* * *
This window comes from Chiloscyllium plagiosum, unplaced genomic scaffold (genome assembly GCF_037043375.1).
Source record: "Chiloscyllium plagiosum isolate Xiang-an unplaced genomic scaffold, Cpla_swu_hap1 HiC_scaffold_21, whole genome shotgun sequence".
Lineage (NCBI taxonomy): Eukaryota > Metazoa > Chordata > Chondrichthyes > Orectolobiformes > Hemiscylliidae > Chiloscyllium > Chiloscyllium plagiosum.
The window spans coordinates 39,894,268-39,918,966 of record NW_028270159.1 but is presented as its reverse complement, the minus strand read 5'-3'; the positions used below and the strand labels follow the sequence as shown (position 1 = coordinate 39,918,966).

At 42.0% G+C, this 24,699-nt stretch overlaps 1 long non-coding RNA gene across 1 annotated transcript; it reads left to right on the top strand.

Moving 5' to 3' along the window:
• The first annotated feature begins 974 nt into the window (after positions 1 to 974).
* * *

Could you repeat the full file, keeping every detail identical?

This window comes from Chiloscyllium plagiosum, unplaced genomic scaffold (genome assembly GCF_037043375.1).
Source record: "Chiloscyllium plagiosum isolate Xiang-an unplaced genomic scaffold, Cpla_swu_hap1 HiC_scaffold_21, whole genome shotgun sequence".
Lineage (NCBI taxonomy): Eukaryota > Metazoa > Chordata > Chondrichthyes > Orectolobiformes > Hemiscylliidae > Chiloscyllium > Chiloscyllium plagiosum.
The window spans coordinates 39,894,268-39,918,966 of record NW_028270159.1 but is presented as its reverse complement, the minus strand read 5'-3'; the positions used below and the strand labels follow the sequence as shown (position 1 = coordinate 39,918,966).

At 42.0% G+C, this 24,699-nt stretch overlaps 1 long non-coding RNA gene across 1 annotated transcript; it reads left to right on the top strand.

Moving 5' to 3' along the window:
• The first annotated feature begins 974 nt into the window (after positions 1 to 974).